Close

Fighting for Survival: How Restaurants & Retail Businesses Can Outsmart COVID-19

As the COVID-19 pandemic continues to surge in certain parts of the United States, restaurant and retail sectors are caught in the middle of a political and public health tug-of-war. The mixed federal, state and local public health guidance to continue to stay home and limit close interactions and large groups stands at odds with the growing calls to ease restrictions and for public life to begin to return to normal.

Consumer confidence in returning to shopping and dining remains at record lows. Today, 35 percent of retail and shopping, and 53 percent of restaurants on Yelp that were open on March 1, 2020 are now permanently closed. Regardless of the pandemic’s outlook, one thing remains true: restaurant and retail remain in a fight for their lives.

While tactics to safely reopen stores and restaurants continue to evolve, discussions are turning to how to adapt to phased reopening orders while building consumer confidence and coming up with new ways to secure financial viability. With uncertainty abound, how are restaurant and retail businesses charting the future?

Creating Flexible, Scalable Plans

States are implementing phased reopening processes in reaction to COVID-19 case statistics, with each subsequent phase following reopening guidance that immediately impacts restaurant and retail businesses.

As the phased approach only lends guidance on where and how businesses can resume operations, they must still plan for the possibility of reopening being delayed or even reversed. Restaurant and retail businesses must be especially nimble and flexible in their approaches to ensure they are prepared for a regress in their operations.

For small businesses operating on the guidance from a state or municipality and larger restaurants or retail chains analyzing different stages of reopening across the country alike, flexible and multidirectional operational plans must be developed—particularly as concerns of a potential second wave or additional spikes rise.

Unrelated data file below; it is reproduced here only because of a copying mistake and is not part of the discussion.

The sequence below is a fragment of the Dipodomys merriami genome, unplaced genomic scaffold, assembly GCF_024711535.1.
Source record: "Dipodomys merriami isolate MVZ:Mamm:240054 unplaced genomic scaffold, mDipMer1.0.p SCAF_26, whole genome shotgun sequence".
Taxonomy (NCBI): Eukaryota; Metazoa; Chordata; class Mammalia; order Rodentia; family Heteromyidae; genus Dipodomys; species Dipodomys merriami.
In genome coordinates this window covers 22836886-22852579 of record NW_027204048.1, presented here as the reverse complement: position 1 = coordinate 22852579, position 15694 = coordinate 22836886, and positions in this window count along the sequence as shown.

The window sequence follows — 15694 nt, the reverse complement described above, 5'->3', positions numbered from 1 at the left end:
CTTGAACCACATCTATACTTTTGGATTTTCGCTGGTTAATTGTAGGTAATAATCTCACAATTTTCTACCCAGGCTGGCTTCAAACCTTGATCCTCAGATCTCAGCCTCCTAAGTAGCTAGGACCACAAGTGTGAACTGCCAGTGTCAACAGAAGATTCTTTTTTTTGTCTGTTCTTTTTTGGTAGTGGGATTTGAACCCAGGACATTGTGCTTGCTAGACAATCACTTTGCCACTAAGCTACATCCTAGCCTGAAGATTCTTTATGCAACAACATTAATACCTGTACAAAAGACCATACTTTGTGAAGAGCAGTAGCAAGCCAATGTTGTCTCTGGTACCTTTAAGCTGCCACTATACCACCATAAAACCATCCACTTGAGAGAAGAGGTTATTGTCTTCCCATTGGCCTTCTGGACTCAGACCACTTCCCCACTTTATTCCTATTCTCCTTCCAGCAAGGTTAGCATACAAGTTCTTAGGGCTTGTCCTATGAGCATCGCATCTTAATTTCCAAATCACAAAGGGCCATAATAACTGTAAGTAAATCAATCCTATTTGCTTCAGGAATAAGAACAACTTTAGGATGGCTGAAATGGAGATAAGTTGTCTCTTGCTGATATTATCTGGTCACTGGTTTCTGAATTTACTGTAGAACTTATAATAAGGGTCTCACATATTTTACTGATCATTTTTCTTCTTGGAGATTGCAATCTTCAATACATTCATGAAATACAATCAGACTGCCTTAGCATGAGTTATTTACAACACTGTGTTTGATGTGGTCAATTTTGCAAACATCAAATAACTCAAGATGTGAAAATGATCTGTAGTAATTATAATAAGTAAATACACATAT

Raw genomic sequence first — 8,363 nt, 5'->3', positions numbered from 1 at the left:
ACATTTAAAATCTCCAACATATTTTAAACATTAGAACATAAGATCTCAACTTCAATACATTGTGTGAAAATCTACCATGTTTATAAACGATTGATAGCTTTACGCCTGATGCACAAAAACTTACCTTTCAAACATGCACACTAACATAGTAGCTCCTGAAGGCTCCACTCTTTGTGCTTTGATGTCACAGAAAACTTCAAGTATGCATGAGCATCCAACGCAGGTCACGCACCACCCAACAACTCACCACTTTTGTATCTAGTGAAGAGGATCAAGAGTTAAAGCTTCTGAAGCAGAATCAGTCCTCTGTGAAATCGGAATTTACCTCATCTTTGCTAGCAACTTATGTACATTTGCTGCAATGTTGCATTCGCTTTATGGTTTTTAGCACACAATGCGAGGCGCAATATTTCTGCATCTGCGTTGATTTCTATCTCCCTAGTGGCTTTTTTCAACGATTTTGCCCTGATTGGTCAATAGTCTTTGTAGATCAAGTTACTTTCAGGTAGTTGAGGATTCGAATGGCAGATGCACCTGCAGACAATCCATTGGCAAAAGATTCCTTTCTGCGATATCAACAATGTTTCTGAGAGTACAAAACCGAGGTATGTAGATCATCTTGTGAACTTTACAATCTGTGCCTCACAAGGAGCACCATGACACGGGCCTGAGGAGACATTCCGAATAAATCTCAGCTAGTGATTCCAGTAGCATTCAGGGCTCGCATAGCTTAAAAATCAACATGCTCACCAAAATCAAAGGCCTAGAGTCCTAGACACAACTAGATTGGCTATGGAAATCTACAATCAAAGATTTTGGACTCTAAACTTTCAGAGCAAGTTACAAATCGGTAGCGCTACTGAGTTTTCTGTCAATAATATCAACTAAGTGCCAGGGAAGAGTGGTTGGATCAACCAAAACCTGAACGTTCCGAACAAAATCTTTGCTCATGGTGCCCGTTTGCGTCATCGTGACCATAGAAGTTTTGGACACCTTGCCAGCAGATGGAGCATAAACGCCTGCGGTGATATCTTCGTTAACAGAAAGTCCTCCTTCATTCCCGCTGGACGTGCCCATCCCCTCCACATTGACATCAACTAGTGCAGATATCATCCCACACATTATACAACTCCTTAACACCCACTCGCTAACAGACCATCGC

Building Trust with Customers

At the heart of the dilemma for restaurant and retail businesses is how to retain customer confidence—that the shopping or dining experience is safe, accessible, convenient and enjoyable despite changes to their previous in-store or dining experiences. It’s not enough to build and implement reopening plans. Those plans must be effectively communicated to customers in terms of the customer experience.

Customers want to know exactly what they will experience—from start to finish—and businesses must take time to highlight how customers’ health and safety are being protected at every step of the way. Many businesses have had success in sharing infographics or posting videos detailing the customer experience and disseminating via social media channels like Facebook, Instagram, Twitter and Tik Tok.

It is important to remember that all restaurants and retail businesses are still competing for customers, albeit perhaps less on price and value, but more on accommodation. Businesses must communicate to customers what makes their reopening plan unique, and how they are going above and beyond to protect their customers.

Preparing for the Future

COVID-19 stands poised to leave an indelible mark on the way we interact and transact in public. As intimidating as it sounds, we may never go back to a “normal.” With restaurant and retail margins thin, businesses must begin to consider new, different and innovative ways to engage, connect and sell to customers.

From restaurants creating curbside meal kits and selling gift cards to retail stores standing up full-service delivery offerings and creating virtual showrooms, business owners are adapting out of necessity and drastically shifting the customer experience and legacy routes to market to stay afloat.

Moving Forward

The COVID-19 crisis has underscored the vital and irreplaceable role restaurant and retail businesses play in our lives. And while it is an existential risk to many—as evidenced by the wave of recent high-profile bankruptcies—this moment presents a tremendous opportunity to shape the future of modern restaurants and retail stores for the better.

With a COVID-19 vaccine still several months or years away, local factors will continue to inform how businesses can move ahead; but in order to come back stronger, business owners must plan for more change, meet their customers where they are and prepare for the long haul, which may include rethinking the restaurant and retail experience as we know it.

Come Back StrongerCoronavirusCovid-19Crisis PreparationFood ServicesReputationRetail

Close